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How to negotiate payment terms with your suppliers

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Small and medium-sized enterprises (SMEs) are often described as the backbone of the British economy, with some 99% of businesses falling into this category.

Little wonder, then, that in order to deal with the economic effects of coronavirus (COVID-19), many are looking to improve their payment terms in order to survive and flourish when the economy returns to normal.

Impact of coronavirus on businesses

A recent survey of 3,700 small businesses and self-employed people across the UK by insurance brokers Simply Business revealed that coronavirus is set to cost small business owners £11,799 on average – with 67% having been forced to close temporarily.

In April 2020, a survey by the Association of Practising Accountants (APA), which has more than 14,000 clients, revealed that more than half of owner-managed businesses in the UK would run out of cash in 12 weeks, due to lockdown.

Figures from a survey by the Institute of Chartered Accountants in England and Wales (ICAEW) show that SMEs have been taking action to manage cash flow and defer tax payments where possible in order to keep afloat.

ICAEW discovered that 91% per cent of firms had taken the 2020/21 business rates holiday available to retail, hospitality and leisure businesses and nurseries, while 87% had deferred VAT payments and 70% had accessed the HMRC Time to Pay scheme.

Negotiating payment terms

These initiatives will certainly help many businesses but one key way to manage cash flow and to keep your head above water in the short term is to negotiate payment terms with your suppliers.

This is essentially how and when you pay the companies that supply you, in particular the amount of time that you have in which to pay.

This process normally begins when you put in an order.

For most orders, especially where small items are concerned, you just pay the full amount up front. But in other cases, you’ll have days, weeks or even months before you have to pay.

If the item has to be specially created for you and it’s more expensive, you’ll probably pay in instalments. This might start with a deposit followed by further payments before the final amount is paid on delivery.

Most companies have standard terms that their clients don’t bother to negotiate. But, in these difficult times in particular, it’s worth studying them.

Think about how you might be able to negotiate a better deal for yourself, with more time before you have to make part or full payment.

Terms on an invoice to be aware of

To check when and how much you’ve got to pay, look at the terms stated on an invoice. Here are some examples:

  • PIA stands for Payment In Advance.
  • Net 7 means payment is required seven days after the invoice date.
  • Net 10 means payment 10 days after the invoice date.
  • COD stands for Cash on Delivery.
  • EOM means End of the Month.

Pay early… or pay late

In some cases, suppliers will offer a discount for payment that is ahead of the agreed date, so it’s worth making this offer.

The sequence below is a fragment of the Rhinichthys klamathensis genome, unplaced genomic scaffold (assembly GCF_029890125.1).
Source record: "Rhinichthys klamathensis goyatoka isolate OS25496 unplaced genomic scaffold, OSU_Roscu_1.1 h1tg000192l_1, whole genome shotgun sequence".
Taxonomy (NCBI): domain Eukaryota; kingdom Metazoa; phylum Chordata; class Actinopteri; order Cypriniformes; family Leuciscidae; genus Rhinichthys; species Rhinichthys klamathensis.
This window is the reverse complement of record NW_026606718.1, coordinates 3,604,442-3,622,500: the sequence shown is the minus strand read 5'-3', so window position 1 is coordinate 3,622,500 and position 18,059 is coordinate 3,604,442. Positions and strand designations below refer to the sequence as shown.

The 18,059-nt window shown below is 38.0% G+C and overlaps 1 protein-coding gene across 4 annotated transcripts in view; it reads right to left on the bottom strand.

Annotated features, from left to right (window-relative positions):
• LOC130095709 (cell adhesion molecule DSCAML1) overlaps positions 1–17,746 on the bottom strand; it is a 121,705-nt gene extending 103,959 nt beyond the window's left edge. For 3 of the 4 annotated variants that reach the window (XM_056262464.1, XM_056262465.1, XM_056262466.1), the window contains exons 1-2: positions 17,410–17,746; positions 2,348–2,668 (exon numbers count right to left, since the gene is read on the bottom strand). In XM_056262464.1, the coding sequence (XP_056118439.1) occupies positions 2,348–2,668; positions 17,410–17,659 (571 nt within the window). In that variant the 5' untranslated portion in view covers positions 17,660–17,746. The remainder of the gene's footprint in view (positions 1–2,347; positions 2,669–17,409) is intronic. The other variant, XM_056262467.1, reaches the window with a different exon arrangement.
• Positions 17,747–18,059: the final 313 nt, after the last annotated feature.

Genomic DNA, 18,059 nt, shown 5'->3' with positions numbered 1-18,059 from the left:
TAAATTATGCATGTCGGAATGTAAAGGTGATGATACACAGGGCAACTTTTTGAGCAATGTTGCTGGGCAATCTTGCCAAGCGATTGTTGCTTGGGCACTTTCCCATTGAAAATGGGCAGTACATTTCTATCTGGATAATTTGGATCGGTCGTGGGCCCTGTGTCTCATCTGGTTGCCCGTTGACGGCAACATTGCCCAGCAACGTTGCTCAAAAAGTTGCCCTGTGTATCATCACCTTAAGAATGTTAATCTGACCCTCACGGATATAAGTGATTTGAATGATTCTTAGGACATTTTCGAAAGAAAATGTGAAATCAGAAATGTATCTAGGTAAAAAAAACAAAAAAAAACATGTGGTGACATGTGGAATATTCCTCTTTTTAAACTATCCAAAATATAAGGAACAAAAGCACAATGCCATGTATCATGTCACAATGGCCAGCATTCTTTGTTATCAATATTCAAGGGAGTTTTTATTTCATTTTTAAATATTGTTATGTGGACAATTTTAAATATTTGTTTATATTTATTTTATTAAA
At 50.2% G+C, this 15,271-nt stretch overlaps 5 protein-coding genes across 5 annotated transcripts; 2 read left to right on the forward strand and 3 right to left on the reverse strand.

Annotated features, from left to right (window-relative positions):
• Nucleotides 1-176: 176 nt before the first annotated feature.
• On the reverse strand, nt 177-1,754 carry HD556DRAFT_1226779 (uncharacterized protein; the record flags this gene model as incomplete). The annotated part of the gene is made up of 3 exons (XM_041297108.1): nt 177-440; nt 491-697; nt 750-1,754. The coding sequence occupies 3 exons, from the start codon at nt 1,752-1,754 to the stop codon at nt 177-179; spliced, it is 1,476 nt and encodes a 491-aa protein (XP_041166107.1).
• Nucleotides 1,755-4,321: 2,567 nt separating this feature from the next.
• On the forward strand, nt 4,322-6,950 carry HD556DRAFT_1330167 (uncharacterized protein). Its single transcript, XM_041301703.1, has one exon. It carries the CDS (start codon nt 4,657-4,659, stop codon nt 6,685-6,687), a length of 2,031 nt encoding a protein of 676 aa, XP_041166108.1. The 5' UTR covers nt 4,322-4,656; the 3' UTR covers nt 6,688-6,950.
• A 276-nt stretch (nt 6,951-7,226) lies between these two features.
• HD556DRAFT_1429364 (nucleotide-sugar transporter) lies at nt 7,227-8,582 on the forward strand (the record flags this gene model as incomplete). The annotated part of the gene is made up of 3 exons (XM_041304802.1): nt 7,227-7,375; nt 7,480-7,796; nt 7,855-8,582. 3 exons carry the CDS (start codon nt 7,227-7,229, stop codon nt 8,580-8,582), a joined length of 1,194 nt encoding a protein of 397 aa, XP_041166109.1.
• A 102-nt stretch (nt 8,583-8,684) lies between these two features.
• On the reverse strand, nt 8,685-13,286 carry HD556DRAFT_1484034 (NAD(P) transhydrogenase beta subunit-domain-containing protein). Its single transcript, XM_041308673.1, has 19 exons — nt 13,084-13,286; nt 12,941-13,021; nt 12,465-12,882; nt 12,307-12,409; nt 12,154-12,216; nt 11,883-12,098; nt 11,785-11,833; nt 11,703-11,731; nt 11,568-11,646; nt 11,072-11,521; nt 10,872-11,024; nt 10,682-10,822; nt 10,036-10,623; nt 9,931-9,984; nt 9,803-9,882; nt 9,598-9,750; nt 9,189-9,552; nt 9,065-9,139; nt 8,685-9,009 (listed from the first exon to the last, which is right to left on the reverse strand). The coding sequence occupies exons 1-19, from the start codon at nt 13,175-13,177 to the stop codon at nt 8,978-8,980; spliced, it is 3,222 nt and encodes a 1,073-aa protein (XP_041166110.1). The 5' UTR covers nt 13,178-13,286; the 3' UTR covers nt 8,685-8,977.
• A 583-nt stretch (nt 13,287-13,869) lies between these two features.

Some 39% of invoices sent in the UK were paid late in 2019, according to fintech business lender Market Finance, so prompt and even early payment is often appreciated.

On the other hand, though, you can negotiate with suppliers to pay later, spreading your expenditure and helping with cash flow.

Cash flow challenges

Cash flow is currently under strain as incomes fall, especially in the retail, hospitality, travel and health and fitness sectors.

Although online sales have been buoyant, those with a strong bricks and mortar presence have also really felt the pinch.

Alongside this some suppliers, facing their own challenges, have increased their prices.

Added costs, affecting cash flow as well, include slow production lines due to social distances and staff absence caused by self-isolation.

With supply, production and sales all being hammered, it’s hardly surprising that profits and, particularly in the short term, cash flow have also suffered.

A survey by business support organisation Business Growth Hub, of around 2,000 businesses in Manchester in early May 2020, found that over a quarter (27.5%) of companies had no more than three months’ supply of cash.

And, worryingly, a further 20% were unsure of their cash flow time frame.

Why negotiating payment terms can help

Negotiating better payment terms means you can keep more cash in your business and improve liquidity, so you’ll be in a better place to pay bills and avoid having to go overdrawn or seek loans.

Better cash flow can also mean a better credit rating.

It reduces your risk, too.

If you’ve paid 100% up front for a product or service and the supplier goes under, you’ve lost out unless you have some type of insurance.

Paying minimum instalments before delivery gives you more leverage if, for instance, you want changes to a product that is being designed or created especially for you.

How to negotiate payment terms

There are a number of ways in which you can negotiate better a better deal on the time you have to pay.